For fatbiking, where you might be off the bike walking more, I’ll take Wolvhammers every day of the week.  The extra insulation and traction of the Wolvhammers is totally worthwhile.  But when you’re not putting your feet down, that extra insulation isn’t always necessary, and it’s nice to not be spinning all of that boot when you’re cranking on the road or on gravel.

The Shimanos are not the prettiest shoes.  Honestly, they’re ugly.  They’re those black velcro shoes that the 3rd grader who eats crayons wears.  But they work.  They’re incredibly functional.  And frankly, I’m amazed at how well they hold up.  They’re one of the best pieces of kit that I have, notwithstanding their appearance.  I had replaced the insoles with a set of 45NRTH Jaztronaut insoles, but frankly, I don’t think that’s necessary.  The stock insoles worked just as well, and left more volume for warmth inside the shoes.

If you’re looking for deep winter, trudging around in snow boots, get the Wolvhammers.  If you’re looking for rain/cold/wet conditions boots for riding, when you won’t be putting your feet down much, these are the shoes to get.

Rapha Hardshell Jacket, Winter Base Layer and Deep Winter Tights update

I wanted to give a quick update on these, that is emblematic of my experience with them.

On Saturday, Mr. B and I headed out for 50 miles on our respective gravel steeds.  I left my house at about 7:30am, with temps hovering at 30 degrees and a heavy fog in the air.  Heading out, I wore my Deep Winter Tights over a pair of bib shorts, along with a Rapha Wool Base Layer and Hardshell Jacket.  Heading out the door, I was zipped up fully, and on the fringe of being cold.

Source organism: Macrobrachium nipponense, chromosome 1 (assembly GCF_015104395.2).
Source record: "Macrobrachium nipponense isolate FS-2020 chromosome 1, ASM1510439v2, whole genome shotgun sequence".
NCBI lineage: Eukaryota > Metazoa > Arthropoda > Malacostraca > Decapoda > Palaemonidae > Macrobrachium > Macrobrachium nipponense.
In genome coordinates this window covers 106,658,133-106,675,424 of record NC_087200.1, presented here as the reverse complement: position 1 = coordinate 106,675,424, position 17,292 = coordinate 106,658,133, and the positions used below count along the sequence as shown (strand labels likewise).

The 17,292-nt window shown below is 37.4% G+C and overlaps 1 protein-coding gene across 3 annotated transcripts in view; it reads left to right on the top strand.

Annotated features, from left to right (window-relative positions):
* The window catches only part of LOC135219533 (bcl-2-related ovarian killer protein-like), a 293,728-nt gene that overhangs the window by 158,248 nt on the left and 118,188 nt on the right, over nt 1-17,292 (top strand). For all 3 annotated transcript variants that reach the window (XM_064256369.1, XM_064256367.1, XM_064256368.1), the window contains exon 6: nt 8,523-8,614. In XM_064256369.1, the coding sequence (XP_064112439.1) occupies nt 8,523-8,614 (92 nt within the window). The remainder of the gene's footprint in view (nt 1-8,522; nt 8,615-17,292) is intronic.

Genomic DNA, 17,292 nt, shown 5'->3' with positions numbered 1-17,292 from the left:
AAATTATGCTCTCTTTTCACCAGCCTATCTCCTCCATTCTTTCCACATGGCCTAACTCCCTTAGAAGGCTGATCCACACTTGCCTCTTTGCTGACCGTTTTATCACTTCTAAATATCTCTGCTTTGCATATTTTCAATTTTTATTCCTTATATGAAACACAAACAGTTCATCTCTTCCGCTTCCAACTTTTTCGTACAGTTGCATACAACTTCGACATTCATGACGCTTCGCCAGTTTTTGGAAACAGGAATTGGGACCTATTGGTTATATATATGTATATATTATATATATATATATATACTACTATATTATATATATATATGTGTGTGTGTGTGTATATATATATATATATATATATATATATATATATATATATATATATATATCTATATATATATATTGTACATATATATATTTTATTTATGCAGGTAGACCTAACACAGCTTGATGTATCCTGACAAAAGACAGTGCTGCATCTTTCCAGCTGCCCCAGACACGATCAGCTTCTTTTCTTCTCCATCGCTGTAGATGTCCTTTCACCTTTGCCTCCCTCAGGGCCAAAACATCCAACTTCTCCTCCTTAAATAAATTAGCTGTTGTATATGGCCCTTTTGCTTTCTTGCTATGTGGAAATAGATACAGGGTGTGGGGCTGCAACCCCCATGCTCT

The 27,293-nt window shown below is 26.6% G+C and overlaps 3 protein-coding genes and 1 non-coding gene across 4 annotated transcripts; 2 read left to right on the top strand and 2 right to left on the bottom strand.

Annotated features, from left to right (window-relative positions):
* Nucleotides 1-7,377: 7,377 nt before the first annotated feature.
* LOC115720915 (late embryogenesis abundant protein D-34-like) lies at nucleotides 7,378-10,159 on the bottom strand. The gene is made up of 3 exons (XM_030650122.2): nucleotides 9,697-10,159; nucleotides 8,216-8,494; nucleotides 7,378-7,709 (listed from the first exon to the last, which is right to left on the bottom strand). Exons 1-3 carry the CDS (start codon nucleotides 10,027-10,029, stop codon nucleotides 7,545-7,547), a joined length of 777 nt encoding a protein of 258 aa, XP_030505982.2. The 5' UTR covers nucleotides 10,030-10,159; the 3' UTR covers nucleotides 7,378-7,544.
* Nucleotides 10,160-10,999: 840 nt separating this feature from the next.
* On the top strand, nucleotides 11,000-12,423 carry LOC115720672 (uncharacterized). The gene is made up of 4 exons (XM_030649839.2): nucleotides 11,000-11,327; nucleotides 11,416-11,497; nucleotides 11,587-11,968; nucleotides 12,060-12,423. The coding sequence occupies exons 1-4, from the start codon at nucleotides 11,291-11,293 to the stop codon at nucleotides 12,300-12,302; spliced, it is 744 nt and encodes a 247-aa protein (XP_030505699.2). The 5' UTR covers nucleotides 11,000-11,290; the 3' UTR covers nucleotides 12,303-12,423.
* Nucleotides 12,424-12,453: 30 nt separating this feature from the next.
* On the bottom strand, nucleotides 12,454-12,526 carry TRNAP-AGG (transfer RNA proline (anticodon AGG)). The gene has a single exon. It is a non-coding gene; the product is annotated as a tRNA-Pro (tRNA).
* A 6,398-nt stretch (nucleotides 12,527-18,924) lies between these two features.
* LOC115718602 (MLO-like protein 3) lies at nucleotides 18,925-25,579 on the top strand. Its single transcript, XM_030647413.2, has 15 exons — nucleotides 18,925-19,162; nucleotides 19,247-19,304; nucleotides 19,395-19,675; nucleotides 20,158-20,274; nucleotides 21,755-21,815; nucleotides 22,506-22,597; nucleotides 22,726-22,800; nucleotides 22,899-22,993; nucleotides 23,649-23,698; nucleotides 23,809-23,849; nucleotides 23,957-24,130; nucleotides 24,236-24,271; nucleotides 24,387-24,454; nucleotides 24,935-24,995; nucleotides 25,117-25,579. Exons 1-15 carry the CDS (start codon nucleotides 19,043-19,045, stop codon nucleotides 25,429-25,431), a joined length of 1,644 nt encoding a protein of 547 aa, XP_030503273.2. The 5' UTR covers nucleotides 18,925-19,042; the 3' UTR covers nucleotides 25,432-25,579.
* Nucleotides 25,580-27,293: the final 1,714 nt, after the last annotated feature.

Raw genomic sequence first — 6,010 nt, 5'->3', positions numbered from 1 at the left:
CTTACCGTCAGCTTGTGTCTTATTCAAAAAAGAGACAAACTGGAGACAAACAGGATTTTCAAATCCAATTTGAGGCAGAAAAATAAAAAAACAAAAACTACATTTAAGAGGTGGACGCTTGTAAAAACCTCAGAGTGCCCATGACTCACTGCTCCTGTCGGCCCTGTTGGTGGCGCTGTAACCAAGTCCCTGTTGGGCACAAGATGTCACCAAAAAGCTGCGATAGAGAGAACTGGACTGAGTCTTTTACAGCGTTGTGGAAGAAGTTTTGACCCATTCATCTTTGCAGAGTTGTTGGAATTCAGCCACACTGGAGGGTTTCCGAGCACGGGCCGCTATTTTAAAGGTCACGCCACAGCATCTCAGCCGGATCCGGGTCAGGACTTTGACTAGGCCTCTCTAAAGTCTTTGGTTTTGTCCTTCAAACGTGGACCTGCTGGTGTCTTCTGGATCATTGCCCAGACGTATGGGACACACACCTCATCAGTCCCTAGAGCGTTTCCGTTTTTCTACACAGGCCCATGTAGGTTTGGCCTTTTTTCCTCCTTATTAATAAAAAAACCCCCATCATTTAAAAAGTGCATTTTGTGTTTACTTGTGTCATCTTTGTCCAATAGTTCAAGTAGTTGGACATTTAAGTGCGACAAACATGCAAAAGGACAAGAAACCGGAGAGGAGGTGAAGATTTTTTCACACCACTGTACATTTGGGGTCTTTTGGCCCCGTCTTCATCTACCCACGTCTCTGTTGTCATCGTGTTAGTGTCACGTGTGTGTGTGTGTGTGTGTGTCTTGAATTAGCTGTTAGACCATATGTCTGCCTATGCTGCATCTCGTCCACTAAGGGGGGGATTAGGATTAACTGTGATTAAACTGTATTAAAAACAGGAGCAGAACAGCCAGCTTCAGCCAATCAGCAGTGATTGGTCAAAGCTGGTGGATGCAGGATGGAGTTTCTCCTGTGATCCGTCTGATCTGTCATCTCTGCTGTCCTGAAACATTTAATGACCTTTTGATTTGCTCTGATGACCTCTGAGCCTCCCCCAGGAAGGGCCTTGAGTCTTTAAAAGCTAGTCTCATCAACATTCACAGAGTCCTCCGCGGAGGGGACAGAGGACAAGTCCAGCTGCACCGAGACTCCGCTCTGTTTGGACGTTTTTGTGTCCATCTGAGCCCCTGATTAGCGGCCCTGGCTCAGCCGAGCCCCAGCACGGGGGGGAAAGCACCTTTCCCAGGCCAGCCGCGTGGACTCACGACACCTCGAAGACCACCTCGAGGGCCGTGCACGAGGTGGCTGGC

5 minutes in, I started to warm up, and opened the zipper on the jacket a bit.

During the ride, the temps went up to the high 30s, and the moisture content increased.  There was mist, and as I was headed back to my house, even some light rain.  The ground was saturated from the frost coming out, and we rode limestone paths that in some areas were complete mush…slogging along at 10-12mph and sinking in appreciably.

At times that we were working harder or had the wind at our backs, I would zip down the jacket a bit and ventilate.  If we stopped for a quick snack or headed into the wind, I could zip up and regulate my temps easily.  When I got home, I was amazed to see how dry I was after nearly 3.5 hours of hard effort in really damp conditions.  My base layer was damp, but not wet, and my skin was totally comfortable.